You can get your CS pension earlier but you lose 5% for every year you take it earlier I think. So you'll need to do the sums using the calculators I mentioned earlier.

Zorra Mon 16-Jan-17 09:04:34

Thanks Frozen, really useful. I'm 38 so far away enough to focus on mortgage but close enough to panic! I'll definitely look into the website, I'm a new joiner so I think it's called Alpha? Will do a bit more research.

WrongTrouser Mon 16-Jan-17 09:05:54

And in general, the moneysavingexpert website is fantastic for all things financial and there is a chat forum with lots of financially v well informed posters.

FrozeninSummer Mon 16-Jan-17 09:35:53

Ah sorry you're right Alpha is the new career average scheme. Thats the one where you build 2.32% for every year worked (just got the name wrong the info was correct). Nuvos is the old career average (I joined too late for final salary pension). A lot of Civil Servants don't like the new career average but my own opinion is it's still very generous.

blue25 Mon 16-Jan-17 12:14:58

I would focus on getting the mortgage paid off first, then you'll have a sizeable lump of spare money each month to concentrate on the pension. Having no mortgage is a great feeling.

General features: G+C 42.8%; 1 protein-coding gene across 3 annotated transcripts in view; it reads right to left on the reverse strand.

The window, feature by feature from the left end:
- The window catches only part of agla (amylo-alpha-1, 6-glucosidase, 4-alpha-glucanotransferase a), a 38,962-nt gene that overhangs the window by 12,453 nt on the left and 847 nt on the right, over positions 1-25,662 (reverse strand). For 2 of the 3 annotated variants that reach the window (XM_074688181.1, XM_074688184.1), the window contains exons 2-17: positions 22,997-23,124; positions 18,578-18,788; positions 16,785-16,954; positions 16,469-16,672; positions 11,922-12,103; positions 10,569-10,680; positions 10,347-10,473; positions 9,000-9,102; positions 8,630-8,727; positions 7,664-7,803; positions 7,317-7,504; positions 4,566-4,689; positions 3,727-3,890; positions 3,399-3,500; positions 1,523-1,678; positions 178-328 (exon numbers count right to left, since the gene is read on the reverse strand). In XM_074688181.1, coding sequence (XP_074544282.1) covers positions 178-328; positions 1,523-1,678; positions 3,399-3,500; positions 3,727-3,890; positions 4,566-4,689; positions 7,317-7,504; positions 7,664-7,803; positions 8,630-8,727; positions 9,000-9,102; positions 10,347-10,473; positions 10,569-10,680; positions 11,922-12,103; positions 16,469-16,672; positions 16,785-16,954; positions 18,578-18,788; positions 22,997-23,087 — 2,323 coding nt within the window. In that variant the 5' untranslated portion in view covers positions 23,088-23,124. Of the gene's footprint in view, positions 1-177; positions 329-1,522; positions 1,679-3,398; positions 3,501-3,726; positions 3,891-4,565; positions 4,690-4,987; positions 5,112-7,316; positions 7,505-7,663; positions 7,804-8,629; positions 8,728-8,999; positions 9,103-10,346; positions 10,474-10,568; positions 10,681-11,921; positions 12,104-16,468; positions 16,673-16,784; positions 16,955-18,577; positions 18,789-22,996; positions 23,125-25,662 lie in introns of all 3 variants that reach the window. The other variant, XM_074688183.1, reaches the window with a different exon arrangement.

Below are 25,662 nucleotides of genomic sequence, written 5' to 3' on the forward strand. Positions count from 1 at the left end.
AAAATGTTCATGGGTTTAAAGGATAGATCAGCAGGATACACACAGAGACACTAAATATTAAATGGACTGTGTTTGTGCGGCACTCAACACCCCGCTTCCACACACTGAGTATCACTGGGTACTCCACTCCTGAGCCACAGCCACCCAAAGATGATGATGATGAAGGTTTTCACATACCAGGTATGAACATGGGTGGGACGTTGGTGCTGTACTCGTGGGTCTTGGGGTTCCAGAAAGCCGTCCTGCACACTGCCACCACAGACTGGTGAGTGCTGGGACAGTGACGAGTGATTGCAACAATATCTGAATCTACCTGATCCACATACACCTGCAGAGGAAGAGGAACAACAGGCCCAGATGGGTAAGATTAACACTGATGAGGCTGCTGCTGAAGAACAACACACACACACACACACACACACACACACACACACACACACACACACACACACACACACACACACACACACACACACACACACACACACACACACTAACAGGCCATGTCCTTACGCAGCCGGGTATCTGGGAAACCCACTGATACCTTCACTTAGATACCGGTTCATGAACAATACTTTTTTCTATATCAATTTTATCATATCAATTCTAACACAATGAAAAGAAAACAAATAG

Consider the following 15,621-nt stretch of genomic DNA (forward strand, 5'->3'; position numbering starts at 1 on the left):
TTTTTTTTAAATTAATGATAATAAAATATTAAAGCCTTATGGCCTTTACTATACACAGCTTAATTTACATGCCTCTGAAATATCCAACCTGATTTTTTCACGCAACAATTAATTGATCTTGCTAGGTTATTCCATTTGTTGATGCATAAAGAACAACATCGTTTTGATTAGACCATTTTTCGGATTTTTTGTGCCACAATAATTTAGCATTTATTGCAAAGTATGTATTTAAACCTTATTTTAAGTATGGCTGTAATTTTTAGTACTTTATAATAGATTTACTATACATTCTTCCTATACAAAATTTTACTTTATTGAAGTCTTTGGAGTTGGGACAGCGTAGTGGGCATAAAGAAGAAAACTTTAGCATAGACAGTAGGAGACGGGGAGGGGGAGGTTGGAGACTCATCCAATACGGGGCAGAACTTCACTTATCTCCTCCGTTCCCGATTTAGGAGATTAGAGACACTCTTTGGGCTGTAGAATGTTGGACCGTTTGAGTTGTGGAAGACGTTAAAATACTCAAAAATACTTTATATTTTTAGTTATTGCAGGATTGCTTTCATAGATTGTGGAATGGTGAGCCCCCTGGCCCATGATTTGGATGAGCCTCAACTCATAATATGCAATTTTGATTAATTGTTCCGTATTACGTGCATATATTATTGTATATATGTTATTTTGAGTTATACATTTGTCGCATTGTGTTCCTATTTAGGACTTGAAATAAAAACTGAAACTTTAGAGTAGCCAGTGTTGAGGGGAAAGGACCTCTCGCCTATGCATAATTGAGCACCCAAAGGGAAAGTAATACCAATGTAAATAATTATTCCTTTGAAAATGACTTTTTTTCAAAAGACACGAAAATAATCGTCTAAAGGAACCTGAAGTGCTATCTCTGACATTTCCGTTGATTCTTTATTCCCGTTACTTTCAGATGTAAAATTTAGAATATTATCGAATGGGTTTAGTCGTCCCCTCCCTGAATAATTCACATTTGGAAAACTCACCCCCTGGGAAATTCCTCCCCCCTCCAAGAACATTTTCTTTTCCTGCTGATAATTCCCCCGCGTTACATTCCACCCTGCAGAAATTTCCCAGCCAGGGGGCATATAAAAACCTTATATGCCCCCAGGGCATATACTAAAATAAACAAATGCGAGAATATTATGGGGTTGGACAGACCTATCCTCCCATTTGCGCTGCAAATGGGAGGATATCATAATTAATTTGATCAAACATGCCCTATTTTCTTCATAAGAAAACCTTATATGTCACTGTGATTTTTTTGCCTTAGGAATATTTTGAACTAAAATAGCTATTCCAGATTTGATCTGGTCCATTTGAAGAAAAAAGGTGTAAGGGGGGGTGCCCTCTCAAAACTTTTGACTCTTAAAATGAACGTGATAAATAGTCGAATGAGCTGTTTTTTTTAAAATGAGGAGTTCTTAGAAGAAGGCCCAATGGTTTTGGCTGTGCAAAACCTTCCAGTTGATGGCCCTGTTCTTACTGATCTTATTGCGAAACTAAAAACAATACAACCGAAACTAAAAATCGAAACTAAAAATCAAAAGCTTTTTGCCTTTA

starving Mon 16-Jan-17 23:21:30

CS pension isn't what it once was. I would build up a small cushion of savings in an ISA and overpay your mortgage. Plus take some time to enjoy life while you are young and able!

Notreallyhappy Tue 17-Jan-17 07:16:15

Pay down the mortgage so you can reduce the term. You'll save quite a bit of interest. Them start saving extra pension.

JoJoSM2 Fri 03-Feb-17 00:22:11

I would pay in a different pension that you'll have more influence over. Presumably you're quite a high earner to have this much money left over. If you're a higher rate payer, then you could put 1k per month into the pension (out of gross salary) which would reduce your take home pay by 600. That would mean you'd still have 300 to overpay the mortgage. I'd do sth along those lines as I think reducing mortgages and saving for retirement are both very important.